Waldorf Dolls

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So I’ve been a bit obsessed with Waldorf dolls lately.  I saw some on this website, and knew that I wanted to have one in the house.  However, the dolls were a little out of my price range at $200.  I was at my local library and saw the book Growing Up: Sew Liberated by Meg McElwee.  It had a Waldorf doll pattern in it that I loved and had very detailed instructions on how to make these dolls. 


It took me some time to find a place to purchase the materials for the dolls.  I considered ordering the organic knit for the bodies from the Netherlands because the quality is raved about, but after seeing that it would cost $40 for just shipping, I declined.  I ended up ordering my supplies from Weir Crafts.  The materials came quickly and I bought my wool roving for the insides of the doll, the tubing, skin colored organic knit, and skin colored thread from them.  I ended up having plenty of wool stuffing, which just means, I get to make some more crafts. I ended up with some leftover knit too, so another doll may be in the works. 

In addition to looking at the library book, I also searched other websites for tips and tricks.  Here are those links:

TheBabywearer Forum

Starry Sheep has a wonderful collection of helpful links.

Waldorf Doll Hair:


Starry Sheep  and here. I ended up using the Starry Sheep tutorial and I thought it worked very well.

Some things I learned while making these dolls.  One, they are very much worth the money that you pay for them online.  Two, I should have purchased doll needles in the beginning.  They are long and I think that I would have had fewer holes in the dolls heads when making them. 

 I need to tweak my hair making techniques, at least with short-haired dolls.  I don’t really like how you can see the bottom layer sewn down with the short doll hair.  I need to learn how to make clothes because I really suck at my technique.  Hand sewing these dolls were not hard.  I had never done a satin stitch before, but some online tutorials were very helpful and I didn’t really have a problem with it.  Next time, I will make the faces more round.  I didn’t stuff them enough so their cheeks are not as round as I would have liked.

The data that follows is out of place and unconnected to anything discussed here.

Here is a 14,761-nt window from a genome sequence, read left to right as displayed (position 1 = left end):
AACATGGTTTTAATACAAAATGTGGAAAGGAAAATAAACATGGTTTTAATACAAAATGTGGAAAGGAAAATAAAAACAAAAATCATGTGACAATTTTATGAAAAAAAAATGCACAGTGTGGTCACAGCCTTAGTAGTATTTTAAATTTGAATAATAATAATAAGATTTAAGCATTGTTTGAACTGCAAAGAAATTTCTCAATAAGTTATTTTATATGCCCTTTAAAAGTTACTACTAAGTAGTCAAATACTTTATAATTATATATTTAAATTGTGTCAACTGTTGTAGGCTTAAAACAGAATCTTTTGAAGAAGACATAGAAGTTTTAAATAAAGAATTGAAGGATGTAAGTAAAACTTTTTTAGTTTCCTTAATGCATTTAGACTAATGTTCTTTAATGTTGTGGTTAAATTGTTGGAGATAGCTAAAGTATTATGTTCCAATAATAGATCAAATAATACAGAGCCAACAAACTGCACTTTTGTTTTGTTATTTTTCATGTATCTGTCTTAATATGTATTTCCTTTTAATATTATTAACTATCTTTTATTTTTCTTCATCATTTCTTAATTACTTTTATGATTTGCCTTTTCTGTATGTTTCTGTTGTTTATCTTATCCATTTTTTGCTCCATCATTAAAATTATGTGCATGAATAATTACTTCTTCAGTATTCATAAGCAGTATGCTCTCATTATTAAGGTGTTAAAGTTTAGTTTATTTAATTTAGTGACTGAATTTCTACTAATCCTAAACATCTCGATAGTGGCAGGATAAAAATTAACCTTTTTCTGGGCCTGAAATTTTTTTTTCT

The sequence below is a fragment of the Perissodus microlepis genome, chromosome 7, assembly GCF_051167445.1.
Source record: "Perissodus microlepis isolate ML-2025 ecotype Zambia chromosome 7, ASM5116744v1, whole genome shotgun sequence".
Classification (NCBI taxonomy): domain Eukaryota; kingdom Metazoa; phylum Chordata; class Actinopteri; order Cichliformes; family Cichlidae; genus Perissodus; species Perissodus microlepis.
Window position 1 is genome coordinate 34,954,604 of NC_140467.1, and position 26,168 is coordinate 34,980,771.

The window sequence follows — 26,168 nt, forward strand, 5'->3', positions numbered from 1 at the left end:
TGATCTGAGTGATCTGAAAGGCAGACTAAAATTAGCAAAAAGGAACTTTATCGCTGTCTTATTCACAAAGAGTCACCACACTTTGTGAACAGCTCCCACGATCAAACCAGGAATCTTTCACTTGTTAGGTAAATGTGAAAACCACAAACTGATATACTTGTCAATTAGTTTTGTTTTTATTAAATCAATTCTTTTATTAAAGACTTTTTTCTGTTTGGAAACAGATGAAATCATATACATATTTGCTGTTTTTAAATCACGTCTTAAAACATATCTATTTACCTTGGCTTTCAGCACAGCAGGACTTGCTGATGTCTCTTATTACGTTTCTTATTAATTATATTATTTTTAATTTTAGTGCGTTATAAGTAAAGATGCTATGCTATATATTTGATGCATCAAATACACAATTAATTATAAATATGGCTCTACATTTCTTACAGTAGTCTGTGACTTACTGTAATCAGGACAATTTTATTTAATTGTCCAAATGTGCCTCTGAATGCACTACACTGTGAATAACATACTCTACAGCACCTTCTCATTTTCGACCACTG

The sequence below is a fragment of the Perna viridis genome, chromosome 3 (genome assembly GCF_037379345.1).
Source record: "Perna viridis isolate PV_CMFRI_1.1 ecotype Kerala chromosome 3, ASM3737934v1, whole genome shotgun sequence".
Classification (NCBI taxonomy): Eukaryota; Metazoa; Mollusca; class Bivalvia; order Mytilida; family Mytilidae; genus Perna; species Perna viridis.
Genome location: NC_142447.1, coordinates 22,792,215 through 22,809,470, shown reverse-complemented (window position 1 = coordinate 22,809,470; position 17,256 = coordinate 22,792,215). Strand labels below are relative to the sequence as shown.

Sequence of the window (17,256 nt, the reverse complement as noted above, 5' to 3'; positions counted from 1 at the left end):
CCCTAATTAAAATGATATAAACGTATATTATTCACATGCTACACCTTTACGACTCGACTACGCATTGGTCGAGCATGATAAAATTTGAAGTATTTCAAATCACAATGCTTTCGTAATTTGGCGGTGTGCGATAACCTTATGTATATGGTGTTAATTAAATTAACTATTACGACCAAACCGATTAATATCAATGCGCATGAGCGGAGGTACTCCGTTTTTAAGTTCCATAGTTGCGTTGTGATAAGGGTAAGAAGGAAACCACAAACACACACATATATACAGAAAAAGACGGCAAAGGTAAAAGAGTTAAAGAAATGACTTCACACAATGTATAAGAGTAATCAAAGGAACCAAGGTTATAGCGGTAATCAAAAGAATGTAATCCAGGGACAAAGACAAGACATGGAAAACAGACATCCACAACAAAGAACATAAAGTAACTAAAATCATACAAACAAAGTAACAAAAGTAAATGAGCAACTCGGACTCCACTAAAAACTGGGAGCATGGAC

I spent around $61 on materials for both dolls.  However, I have enough fabric left over for another doll and enough yarn from their hair to knit each doll a full body suit.  I have extra wool stuffing as well and enough thread to make a handful of dolls.  The clothes were made with fabric I had at home.  So I guess the materials for these dolls were probably about $45 if you count the fact that I have materials to still use in the future.  When you factor in the time though, that is where I can understand their online cost.  A friend of mine asked how long I thought it took to make the dolls.  I would estimate probably twenty hours for both dolls.  It was spread out over a month time period with two days that I probably spent a good six hours each day working on them.  For those that make the Bamboletta dolls or others that are similar, if they were getting paid $10/hour,  you can see that they are making some profit on the dolls, but not a lot. 

Here are some photos of their progression.

Doll Heads in the tubing

Frankie is on the left, he is Nick’s doll.  Liam is on the right, that’s right, Liam named his doll Liam.  🙂


One thought on “Waldorf Dolls

    Sprout Mama said:
    January 4, 2012 at 9:15 am

    Great dolls! I left you areply on my blog, then decided to check here if you made them before finishing. I’m ashamed to say mine is STILL not entirely finished. I blame the pregnancy and travel!

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